Simple enough? I think the C chord, by far, has the most potential for variation using pretty easy fingerings. We saw three different variations on the last page, but from here on in, we'll only see one or two variations for each of the other chords.
For our A chord, we can remove our 3rd finger, which normally rests on the 2nd fret on the 2nd string, and play the 2nd string (the B string) open. By doing this, we create what's known as a Sus2 chord. Can we all say that together...? "Sus2..." Here's how it looks compared to our original A chord:
The Sus2 chord is another great device in this style. It's similar to the Add9 chord except that an Add9 chord also contains the 3rd of the chord (in the case of an A major chord, this note is C#). When we take our 3rd finger off, we are actually taking it off the C#. Our C# becomes a B (the open B string), and now, because there's no longer a C# in our chord, it becomes an A Sus2. (Yes, I'm aware that this may be more than you wanted to know).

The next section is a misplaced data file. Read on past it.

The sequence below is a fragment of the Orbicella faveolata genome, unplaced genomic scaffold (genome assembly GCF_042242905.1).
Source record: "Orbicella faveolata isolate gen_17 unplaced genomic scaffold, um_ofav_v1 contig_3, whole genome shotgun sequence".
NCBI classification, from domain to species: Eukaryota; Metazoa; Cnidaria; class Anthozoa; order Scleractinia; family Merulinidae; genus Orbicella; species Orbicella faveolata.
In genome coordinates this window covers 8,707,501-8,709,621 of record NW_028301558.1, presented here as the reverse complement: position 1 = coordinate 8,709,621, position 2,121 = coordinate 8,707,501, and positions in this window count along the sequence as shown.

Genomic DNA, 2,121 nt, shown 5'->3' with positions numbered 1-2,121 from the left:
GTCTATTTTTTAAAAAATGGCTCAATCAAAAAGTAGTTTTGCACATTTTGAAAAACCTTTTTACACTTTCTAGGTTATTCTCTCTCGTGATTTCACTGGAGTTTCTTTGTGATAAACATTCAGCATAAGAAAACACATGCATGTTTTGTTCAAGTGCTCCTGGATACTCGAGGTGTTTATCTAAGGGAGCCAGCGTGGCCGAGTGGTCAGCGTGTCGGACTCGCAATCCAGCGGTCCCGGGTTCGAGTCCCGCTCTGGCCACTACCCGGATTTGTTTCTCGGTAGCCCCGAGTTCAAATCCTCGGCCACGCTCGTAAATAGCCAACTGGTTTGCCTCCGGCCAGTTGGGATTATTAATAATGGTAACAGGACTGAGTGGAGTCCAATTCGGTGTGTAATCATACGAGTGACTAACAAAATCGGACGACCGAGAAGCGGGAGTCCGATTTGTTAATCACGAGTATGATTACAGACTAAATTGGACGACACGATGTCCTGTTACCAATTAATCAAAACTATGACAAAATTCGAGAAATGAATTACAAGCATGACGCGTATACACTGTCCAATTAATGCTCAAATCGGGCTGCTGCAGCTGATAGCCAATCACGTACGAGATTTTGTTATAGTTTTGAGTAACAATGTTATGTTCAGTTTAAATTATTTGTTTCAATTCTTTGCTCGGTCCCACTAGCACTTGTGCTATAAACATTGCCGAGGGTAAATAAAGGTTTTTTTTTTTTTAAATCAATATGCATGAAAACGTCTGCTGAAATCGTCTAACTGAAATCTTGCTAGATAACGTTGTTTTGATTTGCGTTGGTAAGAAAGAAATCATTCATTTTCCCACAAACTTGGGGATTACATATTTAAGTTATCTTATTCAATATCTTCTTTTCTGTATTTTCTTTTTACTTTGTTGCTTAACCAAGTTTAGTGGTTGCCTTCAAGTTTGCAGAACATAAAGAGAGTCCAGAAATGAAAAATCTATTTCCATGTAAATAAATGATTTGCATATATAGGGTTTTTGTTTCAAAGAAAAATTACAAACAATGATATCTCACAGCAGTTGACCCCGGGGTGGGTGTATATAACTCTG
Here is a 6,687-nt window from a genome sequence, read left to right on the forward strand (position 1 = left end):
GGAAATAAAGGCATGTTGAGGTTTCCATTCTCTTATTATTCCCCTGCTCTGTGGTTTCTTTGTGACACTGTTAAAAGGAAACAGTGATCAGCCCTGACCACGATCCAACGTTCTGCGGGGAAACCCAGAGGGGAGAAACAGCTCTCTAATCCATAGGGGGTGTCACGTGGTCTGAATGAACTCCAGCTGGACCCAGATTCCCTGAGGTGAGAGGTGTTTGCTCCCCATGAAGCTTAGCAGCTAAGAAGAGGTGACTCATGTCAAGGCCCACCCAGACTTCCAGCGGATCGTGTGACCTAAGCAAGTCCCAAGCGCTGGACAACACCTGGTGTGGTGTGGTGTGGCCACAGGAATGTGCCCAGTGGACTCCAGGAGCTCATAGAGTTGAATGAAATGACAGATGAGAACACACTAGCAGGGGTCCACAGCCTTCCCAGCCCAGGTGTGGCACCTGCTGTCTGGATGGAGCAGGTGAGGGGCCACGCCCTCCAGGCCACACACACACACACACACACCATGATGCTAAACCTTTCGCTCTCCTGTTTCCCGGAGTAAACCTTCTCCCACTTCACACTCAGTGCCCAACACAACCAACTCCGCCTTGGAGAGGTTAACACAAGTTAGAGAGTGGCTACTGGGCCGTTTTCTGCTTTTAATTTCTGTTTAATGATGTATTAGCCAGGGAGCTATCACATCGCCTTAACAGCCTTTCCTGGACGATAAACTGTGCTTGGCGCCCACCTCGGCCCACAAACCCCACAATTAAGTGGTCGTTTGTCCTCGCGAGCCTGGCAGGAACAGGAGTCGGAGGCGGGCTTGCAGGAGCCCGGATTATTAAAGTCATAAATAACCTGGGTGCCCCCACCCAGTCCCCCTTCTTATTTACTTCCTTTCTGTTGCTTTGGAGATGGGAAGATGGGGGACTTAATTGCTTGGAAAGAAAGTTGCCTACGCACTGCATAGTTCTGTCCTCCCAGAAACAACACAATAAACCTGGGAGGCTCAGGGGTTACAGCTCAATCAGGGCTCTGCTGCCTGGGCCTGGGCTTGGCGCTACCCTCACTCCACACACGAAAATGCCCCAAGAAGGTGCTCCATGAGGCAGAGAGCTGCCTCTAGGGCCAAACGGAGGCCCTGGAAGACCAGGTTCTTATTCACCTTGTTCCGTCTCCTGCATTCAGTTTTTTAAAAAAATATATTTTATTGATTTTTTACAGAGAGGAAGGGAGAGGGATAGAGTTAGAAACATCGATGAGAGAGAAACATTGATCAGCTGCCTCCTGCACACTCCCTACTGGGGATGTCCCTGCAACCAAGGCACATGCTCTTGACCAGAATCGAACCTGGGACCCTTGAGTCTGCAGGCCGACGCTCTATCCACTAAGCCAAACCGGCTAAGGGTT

Listen to this variation below. I've included a strumming pattern to show it more in context. Also note that it you arpeggiate this A Sus2 chord in a particularly way, you obtain the opening to "Behind Blue Eyes" by The Who....